14. Wambemando

    Wambemando Supporting Member

    Apr 26, 2020
    The epoxy has arrived! 20200929_110947.jpg
  15. 7dollarbologna


    Apr 22, 2014
    Downtown Albuquerque
    Desert Eccentric
    Wambemando likes this.
  16. Gilmourisgod


    Jun 23, 2014
    Cape Cod MA
    It wouldn't be hard to improve on Jaco's defret job, great bass player, lousy Luthier. He made a bit of a mess of it, not that it mattered tone wise. Curious to see how the epoxy works out, a lot of people on TB have tried the CA technique. I'd like to that myself, but I'm pretty violently sensitive to CA fumes.
  17. luciens


    Feb 9, 2020
    I've done several defangs (approx. 4?) and my conclusion is that it's like learning to play the bass: it's easy to do, but it's exponentially more difficult and costly to do correctly.

    Namely, if you want not only a truly buzz-free fingerboard but also a result that will stay that way indefinitely, you need the right tools, supplies and a lot of luck and elbow grease :).

    The main difficulty is the area around the slots. The frets apply a lot of pressure to the ends of the slots, so when they're suddenly removed and replaced, even with a tight fitting wood like Maple, the wood in the area of the slots is going to slowly move over time once the pressure is relieved.

    So even if it finally comes off the jig perfect, as short as 6 months down the road (in say a dry climate), there's a decent chance that, one day, you're going to discover a buzz at one of the slots where there wasn't any before. A year later, maybe there'll be 2 or 3, maybe more, and it'll be buzzy enough that you won't want to play the instrument anymore.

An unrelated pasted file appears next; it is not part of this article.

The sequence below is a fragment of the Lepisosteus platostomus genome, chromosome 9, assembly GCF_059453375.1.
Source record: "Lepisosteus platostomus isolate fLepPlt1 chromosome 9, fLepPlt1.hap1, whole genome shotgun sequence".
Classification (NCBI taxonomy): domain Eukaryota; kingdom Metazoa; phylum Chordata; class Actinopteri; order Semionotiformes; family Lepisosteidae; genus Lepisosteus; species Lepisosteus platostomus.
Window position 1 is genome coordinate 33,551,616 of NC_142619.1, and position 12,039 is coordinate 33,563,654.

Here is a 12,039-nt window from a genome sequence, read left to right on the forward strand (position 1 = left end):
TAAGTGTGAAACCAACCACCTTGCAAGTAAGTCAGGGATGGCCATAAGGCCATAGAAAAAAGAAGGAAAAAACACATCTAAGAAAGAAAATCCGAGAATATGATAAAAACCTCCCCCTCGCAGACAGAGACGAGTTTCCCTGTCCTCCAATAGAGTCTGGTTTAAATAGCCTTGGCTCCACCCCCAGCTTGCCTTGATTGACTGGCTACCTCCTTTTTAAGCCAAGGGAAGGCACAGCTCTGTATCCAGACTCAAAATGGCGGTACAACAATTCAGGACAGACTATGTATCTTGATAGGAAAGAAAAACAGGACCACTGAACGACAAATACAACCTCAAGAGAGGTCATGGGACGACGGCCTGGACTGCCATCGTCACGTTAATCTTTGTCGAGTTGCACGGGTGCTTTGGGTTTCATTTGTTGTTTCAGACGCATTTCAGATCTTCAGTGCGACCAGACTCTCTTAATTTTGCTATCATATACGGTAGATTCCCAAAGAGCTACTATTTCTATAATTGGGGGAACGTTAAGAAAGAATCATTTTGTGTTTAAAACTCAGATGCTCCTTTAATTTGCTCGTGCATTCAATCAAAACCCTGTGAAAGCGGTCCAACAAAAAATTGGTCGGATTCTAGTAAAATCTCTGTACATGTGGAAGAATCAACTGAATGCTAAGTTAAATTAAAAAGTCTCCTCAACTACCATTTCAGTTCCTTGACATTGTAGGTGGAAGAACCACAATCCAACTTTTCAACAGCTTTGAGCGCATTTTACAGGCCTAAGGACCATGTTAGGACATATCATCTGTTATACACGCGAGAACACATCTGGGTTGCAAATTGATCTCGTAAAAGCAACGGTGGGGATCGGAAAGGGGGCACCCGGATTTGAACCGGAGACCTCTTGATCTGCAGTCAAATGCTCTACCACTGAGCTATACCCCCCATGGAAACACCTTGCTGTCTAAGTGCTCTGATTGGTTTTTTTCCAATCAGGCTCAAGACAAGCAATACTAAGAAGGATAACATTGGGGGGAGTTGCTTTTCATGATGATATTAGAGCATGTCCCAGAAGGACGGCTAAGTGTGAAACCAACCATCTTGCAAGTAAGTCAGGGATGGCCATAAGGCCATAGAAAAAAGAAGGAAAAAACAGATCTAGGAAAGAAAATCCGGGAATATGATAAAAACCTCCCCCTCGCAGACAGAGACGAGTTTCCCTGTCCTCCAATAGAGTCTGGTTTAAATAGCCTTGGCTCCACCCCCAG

Just something to be aware of if you defang a valued instrument.

    Sometimes you get away with it and don't have to level the board again, but there's an about equal chance that you might have to too.

    The probability that I'll do another is somewhere around 0% at this point in time, but I think that probability will stay there even after I get a good set of tools again....

  18. luciens


    Feb 9, 2020
    If that's 5 minute epoxy, DO NOT USE IT.

    5 minute cures way too fast and won't give the liquid enough time to really soak into the wood. It won't adhere properly and it will, 100% guaranteed I promise, start coming off the board at one point or another in the near future. It also becomes very brittle when cured and will eventually begin to yellow and crack even if it does manage to stay on the board that long.

    You want to use the slowest cure epoxy you can find - 2 hours cure time minimum, the longer the better - so it can really soak in and get good adhesion to the board. Also, slow cure formulas cure slightly softer, so they won't crack when bent after they're fully cured.

    5 minute is only good for temporary repairs or for really really porous woods like Balsa, etc.

    Last edited: Oct 2, 2020
    Wambemando likes this.
  19. Gilmourisgod


    Jun 23, 2014
    Cape Cod MA
    True enough, I've relied on 5 minute before, and its failed me every time. It never gets harder than a kind of rubbery plastic, which is fine for gluing something that doesn't get much stress, but would be teriible for a fingerboard. The Boat Epoxy Jaco used didn't work too well either, he had to resurface it every few years. I have a Warmoth neck that I had "DiamondKote" finished by Pedulla many years ago, some kind of 2- part polyester. It's the same material they used on the Buzz fretless basses. Amazingly tough finish, but apparently nasty and toxic to apply. Honestly I can't see much advantage (except the relative toxicity applying it) of epoxy over CA glue. The new generation of GluBoost CA is supposedly less toxic, and not prone to clouding when using accelerator, which would limit the nasty fumes and cure time to an absolute minimum.
    GluBoost: CA Adhesives & Glue Accompaniments
    Wambemando likes this.
  20. Wambemando

    Wambemando Supporting Member

    Apr 26, 2020
    Good advice. I WILL NOT use the 5 minute epoxy. Thank you!!!